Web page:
May 2008
Volume 49, Issue 13
Free
ARVO Annual Meeting Abstract  |   May 2008
Retinal Release of Cone Visual Pigment
Author Affiliations & Notes
  • C. M. Kuemmel
    Biochemistry & Molecular Biology and Ophthalmology, SUNY Upstate Medical University, Syracuse, New York
  • M.-H. Chen*
    Biochemistry & Molecular Biology and Ophthalmology, SUNY Upstate Medical University, Syracuse, New York
  • B. E. Knox
    Biochemistry & Molecular Biology and Ophthalmology, SUNY Upstate Medical University, Syracuse, New York
  • Footnotes
    Commercial Relationships  C.M. Kuemmel, None; M. Chen*, None; B.E. Knox, None.
  • Footnotes
    Support  Research supported by NIH grants EY11256 and EY12975 and Research to Prevent Blindness (Unrestricted Grant to SUNY UMU Department of Ophthalmology).
Investigative Ophthalmology & Visual Science May 2008, Vol.49, 1664. doi:https://doi.org/
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    • Get Citation

      C. M. Kuemmel, M.-H. Chen*, B. E. Knox; Retinal Release of Cone Visual Pigment. Invest. Ophthalmol. Vis. Sci. 2008;49(13):1664. doi: https://doi.org/.

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      © ARVO (1962-2015); The Authors (2016-present)

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Abstract

Purpose: : To gain an understanding of the mechanism of retinal release in cone visual pigments, we examined both bovine rhodopsin and Xenopus violet cone opsin (VCOP) proteins including primary counterion mutants.

Methods: : VCOP and rhodopsin site specific mutations were generated and then expressed in COS-1 cells using transient transfections. Purified protein was tested for steady-state fluorescence measurements. An external light source was used for visual pigment photoactivation during data collection. Proteins were evaluated at pH 4.1, 6.0 and 8. Fluorescence measurements were performed between 4 and 20.4 oC.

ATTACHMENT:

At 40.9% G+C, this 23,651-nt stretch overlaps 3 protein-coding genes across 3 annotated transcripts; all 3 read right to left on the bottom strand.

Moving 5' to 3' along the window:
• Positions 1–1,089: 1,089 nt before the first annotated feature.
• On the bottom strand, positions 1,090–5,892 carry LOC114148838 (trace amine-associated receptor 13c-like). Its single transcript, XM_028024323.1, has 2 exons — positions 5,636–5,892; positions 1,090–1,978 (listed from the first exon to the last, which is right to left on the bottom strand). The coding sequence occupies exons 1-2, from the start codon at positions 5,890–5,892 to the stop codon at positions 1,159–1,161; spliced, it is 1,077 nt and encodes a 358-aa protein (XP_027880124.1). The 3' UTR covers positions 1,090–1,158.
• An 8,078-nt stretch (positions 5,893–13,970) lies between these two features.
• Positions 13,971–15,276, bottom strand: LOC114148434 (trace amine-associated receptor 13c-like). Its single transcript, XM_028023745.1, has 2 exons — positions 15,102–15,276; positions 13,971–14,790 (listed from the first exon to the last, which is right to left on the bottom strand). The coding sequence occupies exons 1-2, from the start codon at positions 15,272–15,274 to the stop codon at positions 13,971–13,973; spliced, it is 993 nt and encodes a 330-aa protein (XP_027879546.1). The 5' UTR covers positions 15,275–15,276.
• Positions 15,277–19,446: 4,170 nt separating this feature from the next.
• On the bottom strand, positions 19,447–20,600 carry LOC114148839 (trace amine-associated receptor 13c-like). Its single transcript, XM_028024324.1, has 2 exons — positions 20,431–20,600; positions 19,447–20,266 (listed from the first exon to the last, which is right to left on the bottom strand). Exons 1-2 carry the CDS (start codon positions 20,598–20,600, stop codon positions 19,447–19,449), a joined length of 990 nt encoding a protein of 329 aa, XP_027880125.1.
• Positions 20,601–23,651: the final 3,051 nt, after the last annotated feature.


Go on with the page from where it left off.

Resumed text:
Results: : The release of retinal is a necessary step in recovery from photoactivation for visual pigments. The rate of retinal release in VCOP was found to be ~250 fold faster than in rhodopsin. Yet VCOP and rhodopsin exhibited similar activation energy (Ea) for retinal release. In the absence of the primary counterion, the amount of retinal release was significantly reduced in VCOP. Reintroduction of a negative charge to an adjacent helix in the absence of the primary counterion restored the amount of retinal release and the Ea to similar levels as wild type (WT) VCOP. But, the reaction occurred at a slower rate. WT VCOP exhibited a strong pH dependence on the rate and the Ea for retinal release. The VCOP primary counterion mutant with a negative charge placed on an adjacent helix did not exhibit a pH dependent rate of retinal release. However pH did influence the Ea. Both VCOP and rhodopsin mutants lacking the primary counterion partially release retinal after a prolonged period following initial photoactivation, compared with respective WT proteins. Only after hydroxylamine addition was there complete release of retinal.

Conclusions: : Similar Ea for VCOP and rhodopsin suggests the energetic barrier in release is the same for both visual pigments. Fluorescence measurements of visual pigment mutants support that the negative primary counterion is necessary for efficient release of retinal and Schiff base cleavage. Schiff base hydrolysis thus appears to be an important step in retinal release and may be the energetic barrier in the mechanism of retinal release by visual pigments. Interhelical residues within the VCOP retinal binding pocket are currently being investigated for a possible role in retinal release.

Keywords: opsins • color pigments and opsins • protein structure/function 
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